Can you teach an old dog (or human) new tricks? Yes, but it might take time, practice, and hard work before he or she gets it right, according to Hans Schroder and colleagues from Michigan State University in the US. Their work shows that when rules change, our attempts to control our actions are accompanied by a loss of attention to detail.
Their work is published online in the Springer journal Cognitive, Affective, & Behavioral Neuroscience.
In order to adapt to changing conditions, humans need to be able to modify their behavior successfully. Overriding the rules we adhere to on a daily basis requires substantial attention and effort, and we do not always get it right the first time. When we switch between two or more tasks, we are slower and more likely to commit errors, which suggests switching tasks is a costly process. This may explain why it is so hard to learn from our mistakes when rules change.
The authors explain: "Switching the rules we use to perform a task makes us less aware of our mistakes. We therefore have a harder time learning from them. That's because switching tasks is mentally taxing and costly, which leads us to pay less attention to the detail and therefore make more mistakes."
A total of 67 undergraduates took part in the study. They were asked to wear a cap, which recorded electrical activity in the brain. They then performed a computer task that is easy to make mistakes on. Specifically, the participants were shown letter strings like "MMMMM" or "NNMNN" and were told to follow a simple rule: if 'M' is in the middle, press the left button; if 'N' is in the middle, press the right button. After they had followed this rule for almost 50 trials, they were instructed to perform the same task, but with the rules reversed i.e. now if 'M' is in the middle, press the right button; and if 'N' is in the middle, press the left button.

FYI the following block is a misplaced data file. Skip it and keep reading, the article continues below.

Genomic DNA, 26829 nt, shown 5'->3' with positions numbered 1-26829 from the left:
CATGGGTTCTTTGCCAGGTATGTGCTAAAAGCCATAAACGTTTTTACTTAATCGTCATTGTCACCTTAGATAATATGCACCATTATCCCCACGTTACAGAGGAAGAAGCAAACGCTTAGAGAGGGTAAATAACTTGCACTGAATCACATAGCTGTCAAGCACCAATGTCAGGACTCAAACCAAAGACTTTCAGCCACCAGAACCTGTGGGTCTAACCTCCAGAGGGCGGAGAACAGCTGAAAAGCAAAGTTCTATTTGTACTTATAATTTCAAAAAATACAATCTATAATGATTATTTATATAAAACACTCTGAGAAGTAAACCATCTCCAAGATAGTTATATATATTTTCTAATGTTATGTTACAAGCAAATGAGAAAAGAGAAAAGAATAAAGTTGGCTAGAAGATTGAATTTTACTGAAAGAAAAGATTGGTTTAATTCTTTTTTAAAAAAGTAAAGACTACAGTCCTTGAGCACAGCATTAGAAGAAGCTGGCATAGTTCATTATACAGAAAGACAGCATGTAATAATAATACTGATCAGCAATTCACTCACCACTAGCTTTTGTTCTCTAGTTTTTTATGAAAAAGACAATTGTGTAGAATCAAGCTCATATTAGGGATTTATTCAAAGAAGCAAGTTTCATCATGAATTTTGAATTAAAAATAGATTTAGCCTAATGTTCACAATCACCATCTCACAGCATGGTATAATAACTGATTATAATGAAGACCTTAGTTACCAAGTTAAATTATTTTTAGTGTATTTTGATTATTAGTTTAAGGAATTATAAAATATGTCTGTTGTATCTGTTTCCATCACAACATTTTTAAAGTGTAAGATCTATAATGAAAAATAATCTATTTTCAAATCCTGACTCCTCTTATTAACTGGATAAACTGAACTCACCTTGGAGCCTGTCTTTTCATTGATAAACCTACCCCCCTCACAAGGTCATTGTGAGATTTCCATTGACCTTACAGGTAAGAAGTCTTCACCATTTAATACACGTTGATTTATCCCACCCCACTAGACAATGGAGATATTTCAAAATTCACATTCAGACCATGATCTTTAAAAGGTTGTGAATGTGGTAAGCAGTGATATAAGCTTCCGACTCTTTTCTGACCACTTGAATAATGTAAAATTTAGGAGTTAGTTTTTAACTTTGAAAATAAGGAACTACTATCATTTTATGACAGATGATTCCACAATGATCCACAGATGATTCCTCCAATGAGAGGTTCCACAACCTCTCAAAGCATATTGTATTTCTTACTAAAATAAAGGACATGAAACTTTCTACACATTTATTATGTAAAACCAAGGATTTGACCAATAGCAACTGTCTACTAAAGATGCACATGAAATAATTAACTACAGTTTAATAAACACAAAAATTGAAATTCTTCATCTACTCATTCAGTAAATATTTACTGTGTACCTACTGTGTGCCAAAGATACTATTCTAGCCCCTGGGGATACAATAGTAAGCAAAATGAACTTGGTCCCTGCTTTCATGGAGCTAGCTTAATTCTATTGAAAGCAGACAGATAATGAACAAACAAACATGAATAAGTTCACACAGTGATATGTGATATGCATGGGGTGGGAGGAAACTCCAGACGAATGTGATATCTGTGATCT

When the rules were reversed, participants made more consecutive errors. They were more likely to get it wrong twice in a row. This showed they were less apt to bounce back and learn from their mistakes. Reversing the rules also produced greater control-related and less error-awareness brain activity.
These results suggest that when rules are reversed, our brain works harder to juggle the two rules -- the new rule and the old rule -- and stay focused on the new rule. When we spend brain energy juggling these two rules, we have less brain power available for recognizing our mistakes.
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